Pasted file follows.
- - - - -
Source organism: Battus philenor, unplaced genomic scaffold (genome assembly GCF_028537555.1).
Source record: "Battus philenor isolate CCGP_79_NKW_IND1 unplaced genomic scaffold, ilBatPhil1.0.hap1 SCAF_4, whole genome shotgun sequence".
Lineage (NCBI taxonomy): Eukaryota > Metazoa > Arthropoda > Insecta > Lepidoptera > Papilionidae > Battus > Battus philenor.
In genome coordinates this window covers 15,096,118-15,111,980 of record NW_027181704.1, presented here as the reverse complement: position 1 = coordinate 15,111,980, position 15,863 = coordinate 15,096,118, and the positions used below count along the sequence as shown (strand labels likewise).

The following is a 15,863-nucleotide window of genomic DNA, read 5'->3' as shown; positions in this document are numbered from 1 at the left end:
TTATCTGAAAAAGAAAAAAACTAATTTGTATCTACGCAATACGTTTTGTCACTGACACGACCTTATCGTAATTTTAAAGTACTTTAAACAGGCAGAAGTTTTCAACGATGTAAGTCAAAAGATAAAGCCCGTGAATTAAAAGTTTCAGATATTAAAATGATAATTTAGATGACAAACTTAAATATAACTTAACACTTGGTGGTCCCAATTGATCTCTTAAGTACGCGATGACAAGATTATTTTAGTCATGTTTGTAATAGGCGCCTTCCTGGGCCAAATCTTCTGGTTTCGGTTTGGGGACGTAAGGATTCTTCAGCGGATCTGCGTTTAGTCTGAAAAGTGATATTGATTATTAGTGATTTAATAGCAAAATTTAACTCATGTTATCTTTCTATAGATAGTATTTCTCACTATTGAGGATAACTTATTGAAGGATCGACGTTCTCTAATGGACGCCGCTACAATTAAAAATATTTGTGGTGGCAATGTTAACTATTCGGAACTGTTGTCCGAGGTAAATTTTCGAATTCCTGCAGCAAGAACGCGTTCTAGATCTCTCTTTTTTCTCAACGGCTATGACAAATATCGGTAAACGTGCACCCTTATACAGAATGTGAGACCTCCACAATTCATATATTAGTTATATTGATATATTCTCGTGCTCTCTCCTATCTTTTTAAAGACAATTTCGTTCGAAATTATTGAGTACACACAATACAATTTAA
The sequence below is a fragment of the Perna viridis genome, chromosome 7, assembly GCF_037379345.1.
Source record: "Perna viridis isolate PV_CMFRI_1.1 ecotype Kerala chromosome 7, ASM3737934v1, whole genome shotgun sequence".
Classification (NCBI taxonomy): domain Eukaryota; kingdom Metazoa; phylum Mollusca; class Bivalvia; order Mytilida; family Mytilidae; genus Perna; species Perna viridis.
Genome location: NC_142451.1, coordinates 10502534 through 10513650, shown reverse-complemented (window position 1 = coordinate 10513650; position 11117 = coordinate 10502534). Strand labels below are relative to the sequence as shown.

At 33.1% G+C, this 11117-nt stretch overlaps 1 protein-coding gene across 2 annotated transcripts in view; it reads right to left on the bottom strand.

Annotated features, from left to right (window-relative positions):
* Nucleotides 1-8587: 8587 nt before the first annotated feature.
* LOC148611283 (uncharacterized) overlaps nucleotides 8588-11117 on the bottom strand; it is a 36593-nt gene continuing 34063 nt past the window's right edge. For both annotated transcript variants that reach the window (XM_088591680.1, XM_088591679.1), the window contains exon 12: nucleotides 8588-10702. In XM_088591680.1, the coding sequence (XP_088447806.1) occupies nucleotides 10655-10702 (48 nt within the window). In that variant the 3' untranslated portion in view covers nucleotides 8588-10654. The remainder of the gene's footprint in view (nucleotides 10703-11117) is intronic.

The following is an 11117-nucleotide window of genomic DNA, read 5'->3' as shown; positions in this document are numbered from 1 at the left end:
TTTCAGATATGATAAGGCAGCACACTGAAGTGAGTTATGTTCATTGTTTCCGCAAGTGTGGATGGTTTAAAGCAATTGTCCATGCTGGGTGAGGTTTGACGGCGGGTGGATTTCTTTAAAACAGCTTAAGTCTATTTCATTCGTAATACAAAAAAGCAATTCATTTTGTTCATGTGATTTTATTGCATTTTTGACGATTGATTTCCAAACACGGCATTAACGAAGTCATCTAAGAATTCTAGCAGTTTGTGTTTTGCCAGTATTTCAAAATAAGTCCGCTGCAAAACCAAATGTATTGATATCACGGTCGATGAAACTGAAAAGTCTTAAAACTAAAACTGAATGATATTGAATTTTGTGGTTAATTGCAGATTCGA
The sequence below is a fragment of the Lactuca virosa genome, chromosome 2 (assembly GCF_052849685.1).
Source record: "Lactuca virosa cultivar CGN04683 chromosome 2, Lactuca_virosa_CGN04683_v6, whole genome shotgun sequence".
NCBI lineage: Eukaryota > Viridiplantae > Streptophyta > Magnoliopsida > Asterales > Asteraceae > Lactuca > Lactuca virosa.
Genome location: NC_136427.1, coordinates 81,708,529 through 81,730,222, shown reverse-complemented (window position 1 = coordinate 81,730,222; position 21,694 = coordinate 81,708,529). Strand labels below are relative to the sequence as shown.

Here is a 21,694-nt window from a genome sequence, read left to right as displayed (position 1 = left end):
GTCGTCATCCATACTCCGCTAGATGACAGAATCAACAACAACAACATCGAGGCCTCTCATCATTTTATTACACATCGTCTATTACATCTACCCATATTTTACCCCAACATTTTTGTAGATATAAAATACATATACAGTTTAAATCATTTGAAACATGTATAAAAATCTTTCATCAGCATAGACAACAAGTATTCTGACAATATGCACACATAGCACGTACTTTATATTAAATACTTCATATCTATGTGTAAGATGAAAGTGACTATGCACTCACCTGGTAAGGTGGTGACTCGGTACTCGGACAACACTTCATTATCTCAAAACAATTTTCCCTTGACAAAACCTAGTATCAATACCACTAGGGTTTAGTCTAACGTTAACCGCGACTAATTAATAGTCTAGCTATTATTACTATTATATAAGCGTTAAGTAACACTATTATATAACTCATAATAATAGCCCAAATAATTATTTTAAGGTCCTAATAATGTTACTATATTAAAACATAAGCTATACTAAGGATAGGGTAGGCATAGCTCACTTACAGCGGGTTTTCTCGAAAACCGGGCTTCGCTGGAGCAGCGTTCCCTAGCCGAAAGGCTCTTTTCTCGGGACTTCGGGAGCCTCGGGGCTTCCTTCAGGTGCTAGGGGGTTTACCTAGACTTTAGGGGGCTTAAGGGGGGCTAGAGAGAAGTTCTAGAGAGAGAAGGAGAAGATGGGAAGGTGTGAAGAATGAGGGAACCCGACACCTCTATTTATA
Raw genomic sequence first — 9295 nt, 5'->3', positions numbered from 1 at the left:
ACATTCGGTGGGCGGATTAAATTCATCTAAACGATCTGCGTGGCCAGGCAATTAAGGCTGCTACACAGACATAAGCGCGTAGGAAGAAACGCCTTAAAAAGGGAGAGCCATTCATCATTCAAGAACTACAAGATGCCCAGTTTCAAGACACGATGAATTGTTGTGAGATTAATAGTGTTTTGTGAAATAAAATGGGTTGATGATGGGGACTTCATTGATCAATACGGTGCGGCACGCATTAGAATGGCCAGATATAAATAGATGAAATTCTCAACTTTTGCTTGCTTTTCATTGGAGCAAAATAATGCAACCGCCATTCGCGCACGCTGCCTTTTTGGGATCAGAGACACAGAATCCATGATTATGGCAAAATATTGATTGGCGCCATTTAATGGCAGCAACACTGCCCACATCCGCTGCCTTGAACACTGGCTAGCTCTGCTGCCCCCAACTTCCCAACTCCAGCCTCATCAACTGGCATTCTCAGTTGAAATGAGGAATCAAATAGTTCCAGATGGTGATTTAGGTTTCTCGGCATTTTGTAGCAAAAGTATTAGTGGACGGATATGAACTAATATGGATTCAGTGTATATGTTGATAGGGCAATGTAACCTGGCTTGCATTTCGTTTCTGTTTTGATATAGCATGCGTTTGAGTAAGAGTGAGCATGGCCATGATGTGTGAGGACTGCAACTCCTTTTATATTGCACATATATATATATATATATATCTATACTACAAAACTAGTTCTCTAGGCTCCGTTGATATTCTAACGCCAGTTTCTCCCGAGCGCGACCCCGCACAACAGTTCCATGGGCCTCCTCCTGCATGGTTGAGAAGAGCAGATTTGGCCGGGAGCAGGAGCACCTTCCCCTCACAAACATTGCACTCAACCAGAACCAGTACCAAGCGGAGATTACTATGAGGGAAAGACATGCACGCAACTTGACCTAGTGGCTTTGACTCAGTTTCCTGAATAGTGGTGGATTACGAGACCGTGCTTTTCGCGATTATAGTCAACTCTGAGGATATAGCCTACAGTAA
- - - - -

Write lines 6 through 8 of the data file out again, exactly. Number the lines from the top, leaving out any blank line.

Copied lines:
TTATCTGAAAAAGAAAAAAACTAATTTGTATCTACGCAATACGTTTTGTCACTGACACGACCTTATCGTAATTTTAAAGTACTTTAAACAGGCAGAAGTTTTCAACGATGTAAGTCAAAAGATAAAGCCCGTGAATTAAAAGTTTCAGATATTAAAATGATAATTTAGATGACAAACTTAAATATAACTTAACACTTGGTGGTCCCAATTGATCTCTTAAGTACGCGATGACAAGATTATTTTAGTCATGTTTGTAATAGGCGCCTTCCTGGGCCAAATCTTCTGGTTTCGGTTTGGGGACGTAAGGATTCTTCAGCGGATCTGCGTTTAGTCTGAAAAGTGATATTGATTATTAGTGATTTAATAGCAAAATTTAACTCATGTTATCTTTCTATAGATAGTATTTCTCACTATTGAGGATAACTTATTGAAGGATCGACGTTCTCTAATGGACGCCGCTACAATTAAAAATATTTGTGGTGGCAATGTTAACTATTCGGAACTGTTGTCCGAGGTAAATTTTCGAATTCCTGCAGCAAGAACGCGTTCTAGATCTCTCTTTTTTCTCAACGGCTATGACAAATATCGGTAAACGTGCACCCTTATACAGAATGTGAGACCTCCACAATTCATATATTAGTTATATTGATATATTCTCGTGCTCTCTCCTATCTTTTTAAAGACAATTTCGTTCGAAATTATTGAGTACACACAATACAATTTAA
The sequence below is a fragment of the Perna viridis genome, chromosome 7, assembly GCF_037379345.1.
Source record: "Perna viridis isolate PV_CMFRI_1.1 ecotype Kerala chromosome 7, ASM3737934v1, whole genome shotgun sequence".